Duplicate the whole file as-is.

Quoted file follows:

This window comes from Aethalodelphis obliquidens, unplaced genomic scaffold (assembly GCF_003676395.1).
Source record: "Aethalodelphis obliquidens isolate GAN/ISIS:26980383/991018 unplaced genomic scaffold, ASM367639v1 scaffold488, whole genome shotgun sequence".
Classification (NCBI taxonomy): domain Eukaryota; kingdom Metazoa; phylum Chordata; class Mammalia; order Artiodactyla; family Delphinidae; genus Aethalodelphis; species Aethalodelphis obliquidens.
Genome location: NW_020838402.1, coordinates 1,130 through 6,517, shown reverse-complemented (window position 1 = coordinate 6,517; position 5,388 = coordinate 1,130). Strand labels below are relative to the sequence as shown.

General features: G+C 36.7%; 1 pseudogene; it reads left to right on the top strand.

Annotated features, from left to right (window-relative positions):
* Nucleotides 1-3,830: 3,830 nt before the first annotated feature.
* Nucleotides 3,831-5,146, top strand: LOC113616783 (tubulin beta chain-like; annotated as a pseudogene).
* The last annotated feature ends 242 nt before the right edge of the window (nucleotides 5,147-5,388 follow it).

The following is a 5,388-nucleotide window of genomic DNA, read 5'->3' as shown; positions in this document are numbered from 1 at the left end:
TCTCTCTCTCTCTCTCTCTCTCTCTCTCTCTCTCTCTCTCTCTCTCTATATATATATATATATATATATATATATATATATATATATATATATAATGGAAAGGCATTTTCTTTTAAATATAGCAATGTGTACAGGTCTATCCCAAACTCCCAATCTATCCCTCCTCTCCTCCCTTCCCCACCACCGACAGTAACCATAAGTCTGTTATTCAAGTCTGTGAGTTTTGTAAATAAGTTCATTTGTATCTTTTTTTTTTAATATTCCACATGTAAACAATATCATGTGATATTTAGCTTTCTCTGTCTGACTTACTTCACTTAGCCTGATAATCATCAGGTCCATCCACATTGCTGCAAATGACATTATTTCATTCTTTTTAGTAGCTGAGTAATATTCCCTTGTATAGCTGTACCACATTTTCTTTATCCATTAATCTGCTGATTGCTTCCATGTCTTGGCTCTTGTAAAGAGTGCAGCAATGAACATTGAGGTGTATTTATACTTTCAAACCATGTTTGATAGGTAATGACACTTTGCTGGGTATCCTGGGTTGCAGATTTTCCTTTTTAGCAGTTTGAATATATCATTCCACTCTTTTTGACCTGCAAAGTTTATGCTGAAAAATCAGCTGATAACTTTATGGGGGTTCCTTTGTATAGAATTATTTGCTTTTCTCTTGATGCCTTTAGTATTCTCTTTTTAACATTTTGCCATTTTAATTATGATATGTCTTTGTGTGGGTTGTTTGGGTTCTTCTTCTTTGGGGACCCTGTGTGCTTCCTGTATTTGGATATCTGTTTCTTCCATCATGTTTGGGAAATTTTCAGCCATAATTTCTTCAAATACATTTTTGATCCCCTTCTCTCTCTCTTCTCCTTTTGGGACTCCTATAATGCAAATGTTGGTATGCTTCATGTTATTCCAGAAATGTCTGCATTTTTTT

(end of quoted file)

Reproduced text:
This window comes from Aethalodelphis obliquidens, unplaced genomic scaffold (assembly GCF_003676395.1).
Source record: "Aethalodelphis obliquidens isolate GAN/ISIS:26980383/991018 unplaced genomic scaffold, ASM367639v1 scaffold488, whole genome shotgun sequence".
Classification (NCBI taxonomy): domain Eukaryota; kingdom Metazoa; phylum Chordata; class Mammalia; order Artiodactyla; family Delphinidae; genus Aethalodelphis; species Aethalodelphis obliquidens.
Genome location: NW_020838402.1, coordinates 1,130 through 6,517, shown reverse-complemented (window position 1 = coordinate 6,517; position 5,388 = coordinate 1,130). Strand labels below are relative to the sequence as shown.

General features: G+C 36.7%; 1 pseudogene; it reads left to right on the top strand.

Annotated features, from left to right (window-relative positions):
* Nucleotides 1-3,830: 3,830 nt before the first annotated feature.
* Nucleotides 3,831-5,146, top strand: LOC113616783 (tubulin beta chain-like; annotated as a pseudogene).
* The last annotated feature ends 242 nt before the right edge of the window (nucleotides 5,147-5,388 follow it).

The following is a 5,388-nucleotide window of genomic DNA, read 5'->3' as shown; positions in this document are numbered from 1 at the left end:
TCTCTCTCTCTCTCTCTCTCTCTCTCTCTCTCTCTCTCTCTCTCTCTATATATATATATATATATATATATATATATATATATATATATATATAATGGAAAGGCATTTTCTTTTAAATATAGCAATGTGTACAGGTCTATCCCAAACTCCCAATCTATCCCTCCTCTCCTCCCTTCCCCACCACCGACAGTAACCATAAGTCTGTTATTCAAGTCTGTGAGTTTTGTAAATAAGTTCATTTGTATCTTTTTTTTTTAATATTCCACATGTAAACAATATCATGTGATATTTAGCTTTCTCTGTCTGACTTACTTCACTTAGCCTGATAATCATCAGGTCCATCCACATTGCTGCAAATGACATTATTTCATTCTTTTTAGTAGCTGAGTAATATTCCCTTGTATAGCTGTACCACATTTTCTTTATCCATTAATCTGCTGATTGCTTCCATGTCTTGGCTCTTGTAAAGAGTGCAGCAATGAACATTGAGGTGTATTTATACTTTCAAACCATGTTTGATAGGTAATGACACTTTGCTGGGTATCCTGGGTTGCAGATTTTCCTTTTTAGCAGTTTGAATATATCATTCCACTCTTTTTGACCTGCAAAGTTTATGCTGAAAAATCAGCTGATAACTTTATGGGGGTTCCTTTGTATAGAATTATTTGCTTTTCTCTTGATGCCTTTAGTATTCTCTTTTTAACATTTTGCCATTTTAATTATGATATGTCTTTGTGTGGGTTGTTTGGGTTCTTCTTCTTTGGGGACCCTGTGTGCTTCCTGTATTTGGATATCTGTTTCTTCCATCATGTTTGGGAAATTTTCAGCCATAATTTCTTCAAATACATTTTTGATCCCCTTCTCTCTCTCTTCTCCTTTTGGGACTCCTATAATGCAAATGTTGGTATGCTTCATGTTATTCCAGAAATGTCTGCATTTTTTT